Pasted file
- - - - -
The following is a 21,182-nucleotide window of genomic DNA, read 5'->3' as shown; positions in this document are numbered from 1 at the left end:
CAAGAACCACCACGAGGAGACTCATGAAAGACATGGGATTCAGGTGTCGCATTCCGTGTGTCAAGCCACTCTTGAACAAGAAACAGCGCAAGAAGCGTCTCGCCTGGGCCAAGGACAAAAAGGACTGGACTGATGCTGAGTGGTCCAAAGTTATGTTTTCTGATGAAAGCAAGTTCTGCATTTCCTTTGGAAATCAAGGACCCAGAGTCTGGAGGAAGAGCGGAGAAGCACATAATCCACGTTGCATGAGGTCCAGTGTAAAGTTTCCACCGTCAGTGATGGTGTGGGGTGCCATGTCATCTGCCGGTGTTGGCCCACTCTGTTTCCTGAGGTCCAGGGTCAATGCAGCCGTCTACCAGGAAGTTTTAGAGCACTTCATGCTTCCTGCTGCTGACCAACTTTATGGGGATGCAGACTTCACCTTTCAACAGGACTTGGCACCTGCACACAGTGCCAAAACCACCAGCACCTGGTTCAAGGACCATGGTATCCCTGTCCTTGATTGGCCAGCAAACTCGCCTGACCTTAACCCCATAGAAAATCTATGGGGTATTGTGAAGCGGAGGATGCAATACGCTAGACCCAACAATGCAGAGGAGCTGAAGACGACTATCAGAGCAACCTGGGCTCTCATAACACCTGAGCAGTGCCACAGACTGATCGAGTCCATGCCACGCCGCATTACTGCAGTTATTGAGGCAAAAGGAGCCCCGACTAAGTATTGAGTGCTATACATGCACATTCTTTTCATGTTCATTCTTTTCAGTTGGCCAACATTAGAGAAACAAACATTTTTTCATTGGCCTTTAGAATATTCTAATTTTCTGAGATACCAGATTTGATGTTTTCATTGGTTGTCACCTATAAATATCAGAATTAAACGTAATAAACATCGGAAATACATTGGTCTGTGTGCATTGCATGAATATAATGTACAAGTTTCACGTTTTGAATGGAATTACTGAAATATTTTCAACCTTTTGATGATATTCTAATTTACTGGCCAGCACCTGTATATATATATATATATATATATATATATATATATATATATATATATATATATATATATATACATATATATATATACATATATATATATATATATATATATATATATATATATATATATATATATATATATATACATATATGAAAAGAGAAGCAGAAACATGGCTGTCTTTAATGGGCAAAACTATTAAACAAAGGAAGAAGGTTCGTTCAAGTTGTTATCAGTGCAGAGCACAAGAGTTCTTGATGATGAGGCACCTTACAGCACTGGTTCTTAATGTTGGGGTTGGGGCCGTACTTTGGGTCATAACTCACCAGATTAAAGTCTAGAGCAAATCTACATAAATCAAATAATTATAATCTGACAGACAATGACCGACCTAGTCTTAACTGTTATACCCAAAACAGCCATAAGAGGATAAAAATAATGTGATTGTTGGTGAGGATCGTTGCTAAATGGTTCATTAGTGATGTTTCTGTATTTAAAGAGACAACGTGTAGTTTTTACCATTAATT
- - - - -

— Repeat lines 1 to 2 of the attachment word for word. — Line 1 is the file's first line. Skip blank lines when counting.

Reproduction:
The following is a 21,182-nucleotide window of genomic DNA, read 5'->3' as shown; positions in this document are numbered from 1 at the left end:
CAAGAACCACCACGAGGAGACTCATGAAAGACATGGGATTCAGGTGTCGCATTCCGTGTGTCAAGCCACTCTTGAACAAGAAACAGCGCAAGAAGCGTCTCGCCTGGGCCAAGGACAAAAAGGACTGGACTGATGCTGAGTGGTCCAAAGTTATGTTTTCTGATGAAAGCAAGTTCTGCATTTCCTTTGGAAATCAAGGACCCAGAGTCTGGAGGAAGAGCGGAGAAGCACATAATCCACGTTGCATGAGGTCCAGTGTAAAGTTTCCACCGTCAGTGATGGTGTGGGGTGCCATGTCATCTGCCGGTGTTGGCCCACTCTGTTTCCTGAGGTCCAGGGTCAATGCAGCCGTCTACCAGGAAGTTTTAGAGCACTTCATGCTTCCTGCTGCTGACCAACTTTATGGGGATGCAGACTTCACCTTTCAACAGGACTTGGCACCTGCACACAGTGCCAAAACCACCAGCACCTGGTTCAAGGACCATGGTATCCCTGTCCTTGATTGGCCAGCAAACTCGCCTGACCTTAACCCCATAGAAAATCTATGGGGTATTGTGAAGCGGAGGATGCAATACGCTAGACCCAACAATGCAGAGGAGCTGAAGACGACTATCAGAGCAACCTGGGCTCTCATAACACCTGAGCAGTGCCACAGACTGATCGAGTCCATGCCACGCCGCATTACTGCAGTTATTGAGGCAAAAGGAGCCCCGACTAAGTATTGAGTGCTATACATGCACATTCTTTTCATGTTCATTCTTTTCAGTTGGCCAACATTAGAGAAACAAACATTTTTTCATTGGCCTTTAGAATATTCTAATTTTCTGAGATACCAGATTTGATGTTTTCATTGGTTGTCACCTATAAATATCAGAATTAAACGTAATAAACATCGGAAATACATTGGTCTGTGTGCATTGCATGAATATAATGTACAAGTTTCACGTTTTGAATGGAATTACTGAAATATTTTCAACCTTTTGATGATATTCTAATTTACTGGCCAGCACCTGTATATATATATATATATATATATATATATATATATATATATATATATATATATATATATATACATATATATATATACATATATATATATATATATATATATATATATATATATATATATATATATATATATATACATATATGAAAAGAGAAGCAGAAACATGGCTGTCTTTAATGGGCAAAACTATTAAACAAAGGAAGAAGGTTCGTTCAAGTTGTTATCAGTGCAGAGCACAAGAGTTCTTGATGATGAGGCACCTTACAGCACTGGTTCTTAATGTTGGGGTTGGGGCCGTACTTTGGGTCATAACTCACCAGATTAAAGTCTAGAGCAAATCTACATAAATCAAATAATTATAATCTGACAGACAATGACCGACCTAGTCTTAACTGTTATACCCAAAACAGCCATAAGAGGATAAAAATAATGTGATTGTTGGTGAGGATCGTTGCTAAATGGTTCATTAGTGATGTTTCTGTATTTAAAGAGACAACGTGTAGTTTTTACCATTAATT